Tuesday, 21 November 2017

Raising the minimum wage to $20

The new New Zealand government has proposed raising the minimum wage from $15.75 to $16.50 next April, and eventually to $20 by 2021. Eric Crampton at Offsetting Behaviour covered the main points on this last month:
This isn't an end of the world bad idea, but it isn't a good idea.
The government has been targeting a minimum wage of about 66.7% of the median wage. That's already very high by international standards. If we assume median hourly wage growth continues at 3.4%, then the median wage in 2021 would be $27.43. A $20 minimum wage in 2021 would be 72.9% of the median wage...
That would put New Zealand way out in front in the OECD in terms of the ratio of minimum wage to median wage. Crampton argues that Working for Families is a better option as it is better targeted at those in need (to which I would add that there are a whole lot of middle class teen hospitality workers who will benefit from the higher minimum wage, but I don't think that's who the government really wants to benefit), and it is better supported. On the latter point, Crampton explains:
The burden of minimum wage increases is shared among disemployed workers, purchasers of the goods and services produced by minimum wage workers, and owners of firms employing minimum wage workers. The burden of WFF falls heavily on households in the 8th, 9th and 10th deciles. Both versions will have negative effects on the overall economy, but spreading it through the tax system at least tries to minimise the overall deadweight costs of raising that next dollar of wage subsidy.
A higher minimum wage isn't going to result in Armageddon (but equally, in contrast to Branko Marcetic's take, it won't be all unicorns and rainbows either). I'll be interested to see how it plays out. However, I will reiterate that the latest international research (including research on youth minimum wages in Denmark, and the recent increase in the minimum wage in Seattle) suggests that minimum wages do lead to decreases in employment (see here and here). That contrasts a lot of earlier work that called into question the simple labour market supply-and-demand model.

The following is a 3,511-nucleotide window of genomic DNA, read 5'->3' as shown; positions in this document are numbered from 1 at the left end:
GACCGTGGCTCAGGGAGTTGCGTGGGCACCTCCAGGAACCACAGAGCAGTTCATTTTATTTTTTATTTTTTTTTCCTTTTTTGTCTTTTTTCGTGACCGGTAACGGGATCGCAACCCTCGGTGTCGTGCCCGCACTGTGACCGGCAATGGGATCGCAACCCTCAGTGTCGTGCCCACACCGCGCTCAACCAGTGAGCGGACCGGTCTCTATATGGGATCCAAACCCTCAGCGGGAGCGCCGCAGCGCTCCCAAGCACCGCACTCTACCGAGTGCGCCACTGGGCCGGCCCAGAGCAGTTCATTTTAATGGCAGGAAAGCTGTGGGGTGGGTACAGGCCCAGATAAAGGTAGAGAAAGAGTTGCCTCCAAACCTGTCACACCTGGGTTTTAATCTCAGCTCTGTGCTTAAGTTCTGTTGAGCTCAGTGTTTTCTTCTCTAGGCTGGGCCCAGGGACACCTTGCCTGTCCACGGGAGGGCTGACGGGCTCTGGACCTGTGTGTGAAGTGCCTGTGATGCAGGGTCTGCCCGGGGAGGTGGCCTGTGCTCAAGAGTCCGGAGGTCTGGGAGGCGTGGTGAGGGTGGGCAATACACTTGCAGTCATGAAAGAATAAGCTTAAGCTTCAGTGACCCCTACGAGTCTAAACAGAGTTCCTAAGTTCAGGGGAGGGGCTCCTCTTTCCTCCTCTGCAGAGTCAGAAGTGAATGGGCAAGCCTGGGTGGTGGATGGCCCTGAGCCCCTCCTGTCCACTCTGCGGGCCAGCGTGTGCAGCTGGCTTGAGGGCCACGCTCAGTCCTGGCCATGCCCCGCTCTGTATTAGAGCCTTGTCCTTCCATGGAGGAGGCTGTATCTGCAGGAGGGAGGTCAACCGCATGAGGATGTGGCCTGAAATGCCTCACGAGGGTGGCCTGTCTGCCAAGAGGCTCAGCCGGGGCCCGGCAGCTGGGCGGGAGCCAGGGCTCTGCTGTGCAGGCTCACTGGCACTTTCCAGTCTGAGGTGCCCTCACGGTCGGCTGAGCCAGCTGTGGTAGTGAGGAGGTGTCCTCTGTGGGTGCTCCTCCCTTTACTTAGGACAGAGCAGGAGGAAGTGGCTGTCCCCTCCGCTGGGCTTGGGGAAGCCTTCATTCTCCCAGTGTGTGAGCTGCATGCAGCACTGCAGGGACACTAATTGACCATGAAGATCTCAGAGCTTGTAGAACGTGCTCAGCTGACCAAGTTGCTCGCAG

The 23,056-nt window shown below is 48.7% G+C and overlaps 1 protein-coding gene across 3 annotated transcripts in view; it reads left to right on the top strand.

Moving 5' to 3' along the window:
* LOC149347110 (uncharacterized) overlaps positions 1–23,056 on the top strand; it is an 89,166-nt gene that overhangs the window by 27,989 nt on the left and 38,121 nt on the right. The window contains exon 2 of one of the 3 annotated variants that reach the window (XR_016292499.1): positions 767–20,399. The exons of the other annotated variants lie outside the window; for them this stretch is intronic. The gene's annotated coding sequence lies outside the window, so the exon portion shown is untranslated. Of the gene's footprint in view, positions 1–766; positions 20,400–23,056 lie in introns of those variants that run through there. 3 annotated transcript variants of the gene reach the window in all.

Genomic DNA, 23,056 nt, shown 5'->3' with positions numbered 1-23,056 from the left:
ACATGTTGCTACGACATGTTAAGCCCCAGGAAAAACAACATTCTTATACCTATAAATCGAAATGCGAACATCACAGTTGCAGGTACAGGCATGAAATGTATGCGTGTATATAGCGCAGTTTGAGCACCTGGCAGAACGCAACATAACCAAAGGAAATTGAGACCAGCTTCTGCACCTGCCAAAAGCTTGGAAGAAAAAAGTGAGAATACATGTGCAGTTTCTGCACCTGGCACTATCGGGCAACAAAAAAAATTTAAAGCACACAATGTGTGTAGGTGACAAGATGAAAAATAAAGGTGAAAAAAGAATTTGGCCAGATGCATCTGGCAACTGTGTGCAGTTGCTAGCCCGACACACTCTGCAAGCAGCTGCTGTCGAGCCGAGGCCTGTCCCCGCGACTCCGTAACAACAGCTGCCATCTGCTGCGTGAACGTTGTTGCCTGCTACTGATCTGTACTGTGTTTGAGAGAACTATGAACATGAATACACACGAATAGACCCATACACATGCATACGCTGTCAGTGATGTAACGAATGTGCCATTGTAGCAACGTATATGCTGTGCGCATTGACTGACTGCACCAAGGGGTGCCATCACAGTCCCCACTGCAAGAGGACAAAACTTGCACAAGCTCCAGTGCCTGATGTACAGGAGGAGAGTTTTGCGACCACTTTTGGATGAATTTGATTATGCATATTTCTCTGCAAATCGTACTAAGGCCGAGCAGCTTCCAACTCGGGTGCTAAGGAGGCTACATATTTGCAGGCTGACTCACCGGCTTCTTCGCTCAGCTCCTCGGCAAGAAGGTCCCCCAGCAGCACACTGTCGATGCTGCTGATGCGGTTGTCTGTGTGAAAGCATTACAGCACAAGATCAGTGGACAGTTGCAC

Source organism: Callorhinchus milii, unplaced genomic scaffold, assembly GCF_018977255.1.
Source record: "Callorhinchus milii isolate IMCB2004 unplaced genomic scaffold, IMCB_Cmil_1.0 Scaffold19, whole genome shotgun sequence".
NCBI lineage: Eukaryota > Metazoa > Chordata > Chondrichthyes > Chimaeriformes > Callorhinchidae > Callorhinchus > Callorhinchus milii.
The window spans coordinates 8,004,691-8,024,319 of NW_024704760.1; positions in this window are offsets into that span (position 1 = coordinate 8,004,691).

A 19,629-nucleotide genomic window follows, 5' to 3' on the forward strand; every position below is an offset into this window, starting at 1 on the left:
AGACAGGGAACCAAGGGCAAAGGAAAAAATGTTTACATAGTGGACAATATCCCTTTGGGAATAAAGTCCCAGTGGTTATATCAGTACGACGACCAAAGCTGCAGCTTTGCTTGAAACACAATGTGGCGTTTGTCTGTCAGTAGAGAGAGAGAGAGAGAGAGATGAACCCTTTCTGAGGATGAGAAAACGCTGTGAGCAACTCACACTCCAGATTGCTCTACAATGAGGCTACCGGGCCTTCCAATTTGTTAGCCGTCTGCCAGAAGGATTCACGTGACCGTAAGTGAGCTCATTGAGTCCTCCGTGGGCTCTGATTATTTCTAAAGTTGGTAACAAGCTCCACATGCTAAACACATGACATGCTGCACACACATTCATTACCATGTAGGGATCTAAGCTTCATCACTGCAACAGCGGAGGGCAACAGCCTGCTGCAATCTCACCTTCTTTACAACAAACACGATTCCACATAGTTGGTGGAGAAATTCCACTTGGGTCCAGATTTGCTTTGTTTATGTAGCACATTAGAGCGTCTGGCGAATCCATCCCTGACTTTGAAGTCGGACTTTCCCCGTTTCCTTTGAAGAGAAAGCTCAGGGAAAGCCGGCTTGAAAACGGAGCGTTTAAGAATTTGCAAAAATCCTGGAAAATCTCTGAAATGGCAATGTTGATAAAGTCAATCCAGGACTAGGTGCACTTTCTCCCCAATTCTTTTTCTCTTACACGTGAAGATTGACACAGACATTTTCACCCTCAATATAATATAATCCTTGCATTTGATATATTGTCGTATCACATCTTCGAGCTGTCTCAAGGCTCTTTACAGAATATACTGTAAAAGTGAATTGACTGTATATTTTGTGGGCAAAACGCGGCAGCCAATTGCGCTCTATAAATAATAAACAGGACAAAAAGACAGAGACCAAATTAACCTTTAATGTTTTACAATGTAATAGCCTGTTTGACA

At least though, there is some policy consistency. If you believe that higher minimum wages are a good thing (because presumably you believe that any resulting decrease in employment will be small), you should also be in favour of reducing immigration to boost the wages of unskilled or semi-skilled workers (see my post on that point here). And on that score, the new government is making the right noises (albeit with inconsistency between the Labour and New Zealand First party positions).

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  1. Replies
    1. Thanks Jim. Incidentally, your report on the living wage is on my must-read-soon list, so I hope to blog on that soon.